Rowan prof joins $2.9 million NSF-funded study into marshlands methane production

Rowan prof joins $2.9 million NSF-funded study into marshlands methane production

Schutte conducting salt marsh research

Methane, a naturally occurring gas emitted by plants and animals, is also a heat-trapping greenhouse gas that contributes to global warming, and a Rowan University researcher has joined an NSF-funded study into the production of it.

“That there are greenhouse gases from natural systems is normal,” said Dr. Charles Schutte, an assistant professor of Environmental Science in Rowan University’s School of Earth & Environment. “In fact, we’d be way too cold on Earth if it weren’t for greenhouse gases in our atmosphere.”

The problem is that while methane is, in fact, a naturally occurring greenhouse gas, human sources since the Industrial Revolution have increased the amount of it in the planet’s atmosphere, which has contributed to rising temperatures.

Schutte is among a team of researchers in a $2.9 million study funded by the National Science Foundation to determine if methane produced in saltwater marshlands – a key source of the gas – is increasing or decreasing as a result of climate change and rising sea levels.

The research team includes scientists from Louisiana State University, the University of Mississippi, the University of Kentucky and the Louisiana Universities Marine Consortium (LUMCOM) and seeks to determine whether climate change is causing naturally occurring methane from salt marshes to rise or fall.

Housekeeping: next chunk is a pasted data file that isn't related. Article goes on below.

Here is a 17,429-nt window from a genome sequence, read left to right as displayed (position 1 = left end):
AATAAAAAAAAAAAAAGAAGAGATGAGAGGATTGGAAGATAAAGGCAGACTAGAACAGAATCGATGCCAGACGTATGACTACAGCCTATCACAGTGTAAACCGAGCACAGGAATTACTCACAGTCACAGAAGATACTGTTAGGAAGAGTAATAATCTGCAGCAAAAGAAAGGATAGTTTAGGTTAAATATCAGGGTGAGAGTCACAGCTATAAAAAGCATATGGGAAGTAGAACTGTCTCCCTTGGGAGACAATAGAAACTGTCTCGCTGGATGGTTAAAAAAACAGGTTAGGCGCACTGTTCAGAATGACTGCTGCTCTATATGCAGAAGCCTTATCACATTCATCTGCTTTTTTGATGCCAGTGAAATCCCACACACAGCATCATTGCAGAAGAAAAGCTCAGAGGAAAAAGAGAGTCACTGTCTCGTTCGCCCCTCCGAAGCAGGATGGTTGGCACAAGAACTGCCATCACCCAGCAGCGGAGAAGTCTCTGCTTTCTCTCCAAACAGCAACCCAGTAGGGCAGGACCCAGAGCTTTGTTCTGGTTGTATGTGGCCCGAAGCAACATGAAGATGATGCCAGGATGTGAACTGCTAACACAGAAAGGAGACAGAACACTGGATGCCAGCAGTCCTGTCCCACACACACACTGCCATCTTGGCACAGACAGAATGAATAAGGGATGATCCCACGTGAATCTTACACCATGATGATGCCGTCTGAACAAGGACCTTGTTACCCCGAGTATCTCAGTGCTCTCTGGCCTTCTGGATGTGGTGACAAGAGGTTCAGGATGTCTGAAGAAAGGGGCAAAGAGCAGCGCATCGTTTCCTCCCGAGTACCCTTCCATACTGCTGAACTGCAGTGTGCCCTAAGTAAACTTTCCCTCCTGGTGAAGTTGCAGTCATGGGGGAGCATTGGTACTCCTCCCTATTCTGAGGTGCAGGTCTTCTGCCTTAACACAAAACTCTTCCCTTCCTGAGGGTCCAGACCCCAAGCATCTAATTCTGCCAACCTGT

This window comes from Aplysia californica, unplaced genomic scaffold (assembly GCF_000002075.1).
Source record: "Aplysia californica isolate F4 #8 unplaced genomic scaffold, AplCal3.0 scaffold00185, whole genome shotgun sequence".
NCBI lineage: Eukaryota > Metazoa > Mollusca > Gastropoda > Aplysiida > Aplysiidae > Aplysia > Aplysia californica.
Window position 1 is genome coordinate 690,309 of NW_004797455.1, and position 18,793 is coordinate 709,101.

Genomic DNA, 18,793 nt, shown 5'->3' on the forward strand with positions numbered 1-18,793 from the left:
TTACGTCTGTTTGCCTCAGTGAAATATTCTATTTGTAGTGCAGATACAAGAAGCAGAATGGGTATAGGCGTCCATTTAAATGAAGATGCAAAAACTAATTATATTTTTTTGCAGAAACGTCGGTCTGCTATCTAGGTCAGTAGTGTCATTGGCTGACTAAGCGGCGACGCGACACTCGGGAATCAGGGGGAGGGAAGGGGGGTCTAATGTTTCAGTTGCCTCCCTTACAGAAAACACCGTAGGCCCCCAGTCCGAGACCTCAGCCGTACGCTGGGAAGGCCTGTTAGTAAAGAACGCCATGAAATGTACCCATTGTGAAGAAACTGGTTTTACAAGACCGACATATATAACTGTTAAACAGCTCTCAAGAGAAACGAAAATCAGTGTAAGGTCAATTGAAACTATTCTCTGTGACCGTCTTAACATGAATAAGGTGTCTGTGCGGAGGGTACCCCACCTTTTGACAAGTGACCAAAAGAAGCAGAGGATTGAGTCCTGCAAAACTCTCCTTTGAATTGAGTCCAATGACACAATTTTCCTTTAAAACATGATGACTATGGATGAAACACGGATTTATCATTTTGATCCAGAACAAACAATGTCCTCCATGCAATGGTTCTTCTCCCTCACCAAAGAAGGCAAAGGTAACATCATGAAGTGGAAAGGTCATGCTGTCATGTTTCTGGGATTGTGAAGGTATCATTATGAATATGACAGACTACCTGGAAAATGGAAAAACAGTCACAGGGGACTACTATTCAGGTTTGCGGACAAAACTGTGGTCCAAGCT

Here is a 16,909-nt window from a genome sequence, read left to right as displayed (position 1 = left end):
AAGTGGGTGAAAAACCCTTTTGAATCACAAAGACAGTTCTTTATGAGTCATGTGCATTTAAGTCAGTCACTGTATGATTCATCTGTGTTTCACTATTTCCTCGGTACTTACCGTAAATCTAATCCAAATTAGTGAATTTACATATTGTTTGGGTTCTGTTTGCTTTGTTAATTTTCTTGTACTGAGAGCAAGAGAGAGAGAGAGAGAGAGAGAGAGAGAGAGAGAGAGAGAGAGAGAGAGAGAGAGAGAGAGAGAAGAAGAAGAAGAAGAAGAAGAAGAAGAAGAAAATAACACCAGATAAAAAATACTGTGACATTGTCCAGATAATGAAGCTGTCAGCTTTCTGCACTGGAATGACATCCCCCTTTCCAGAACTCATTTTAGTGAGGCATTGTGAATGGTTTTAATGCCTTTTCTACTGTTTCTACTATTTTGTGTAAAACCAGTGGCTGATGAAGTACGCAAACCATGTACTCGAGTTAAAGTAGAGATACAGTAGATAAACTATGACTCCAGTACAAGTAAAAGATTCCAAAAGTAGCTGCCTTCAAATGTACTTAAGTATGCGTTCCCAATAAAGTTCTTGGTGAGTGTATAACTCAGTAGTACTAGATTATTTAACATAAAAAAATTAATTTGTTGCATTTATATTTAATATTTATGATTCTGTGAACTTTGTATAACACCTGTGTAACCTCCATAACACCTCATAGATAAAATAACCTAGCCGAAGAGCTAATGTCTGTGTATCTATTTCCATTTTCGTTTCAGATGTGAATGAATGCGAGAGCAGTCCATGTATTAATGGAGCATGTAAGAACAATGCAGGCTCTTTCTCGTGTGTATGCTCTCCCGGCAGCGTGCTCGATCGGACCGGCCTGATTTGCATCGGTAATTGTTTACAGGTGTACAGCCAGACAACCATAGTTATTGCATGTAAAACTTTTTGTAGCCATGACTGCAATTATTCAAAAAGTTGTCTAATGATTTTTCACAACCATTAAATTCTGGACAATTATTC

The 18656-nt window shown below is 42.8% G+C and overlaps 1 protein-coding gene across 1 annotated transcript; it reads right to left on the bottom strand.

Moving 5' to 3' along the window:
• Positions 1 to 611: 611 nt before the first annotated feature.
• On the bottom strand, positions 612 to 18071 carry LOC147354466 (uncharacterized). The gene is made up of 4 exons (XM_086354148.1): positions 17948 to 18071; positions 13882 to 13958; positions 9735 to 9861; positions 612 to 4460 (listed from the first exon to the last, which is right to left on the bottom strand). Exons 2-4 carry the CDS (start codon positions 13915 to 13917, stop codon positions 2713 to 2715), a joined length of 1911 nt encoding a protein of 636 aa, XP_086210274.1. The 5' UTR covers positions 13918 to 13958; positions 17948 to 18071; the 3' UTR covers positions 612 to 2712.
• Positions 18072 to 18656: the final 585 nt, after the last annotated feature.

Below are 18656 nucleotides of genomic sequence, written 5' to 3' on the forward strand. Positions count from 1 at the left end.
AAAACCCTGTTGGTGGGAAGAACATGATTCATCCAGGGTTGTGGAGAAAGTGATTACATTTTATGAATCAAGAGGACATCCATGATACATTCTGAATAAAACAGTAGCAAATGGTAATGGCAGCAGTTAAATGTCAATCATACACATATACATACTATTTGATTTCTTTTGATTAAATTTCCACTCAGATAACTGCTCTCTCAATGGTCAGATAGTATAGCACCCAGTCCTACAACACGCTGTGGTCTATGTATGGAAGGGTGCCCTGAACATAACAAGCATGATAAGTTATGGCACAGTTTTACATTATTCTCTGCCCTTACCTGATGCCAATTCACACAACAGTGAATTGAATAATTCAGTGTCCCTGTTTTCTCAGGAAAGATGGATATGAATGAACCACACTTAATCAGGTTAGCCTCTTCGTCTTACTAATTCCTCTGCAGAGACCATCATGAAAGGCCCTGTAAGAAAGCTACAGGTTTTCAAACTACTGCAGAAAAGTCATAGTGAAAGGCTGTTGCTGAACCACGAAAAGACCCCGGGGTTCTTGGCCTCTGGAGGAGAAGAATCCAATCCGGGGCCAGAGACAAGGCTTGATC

Schutte conducted research at LUMCON prior to his work at Rowan and is participating in the five-year study centered in the salt marshes of the Louisiana Delta.

One challenge with the study is that natural methane production in salt marshes fluctuates widely, is affected by a variety of factors like rising sea levels and sediment changes, and studying it is complex, he said.

Microbial processes in salt marshes create methane and while plants in marshes absorb carbon dioxide and offset climate change, they also release organic matter into the marshes that feed the methane-producing microbes.

“We’re combining a lot of different tools and techniques to take apart these processes to better understand methane cycling and fluxes,” Schutte said.

In addition to his work on the Louisiana-based study, Schutte secured a $138,650 grant from the New Jersey Sea Grant Consortium in 2022 to better understand what will happen with methane production in Garden State salt marshes as sea level rises.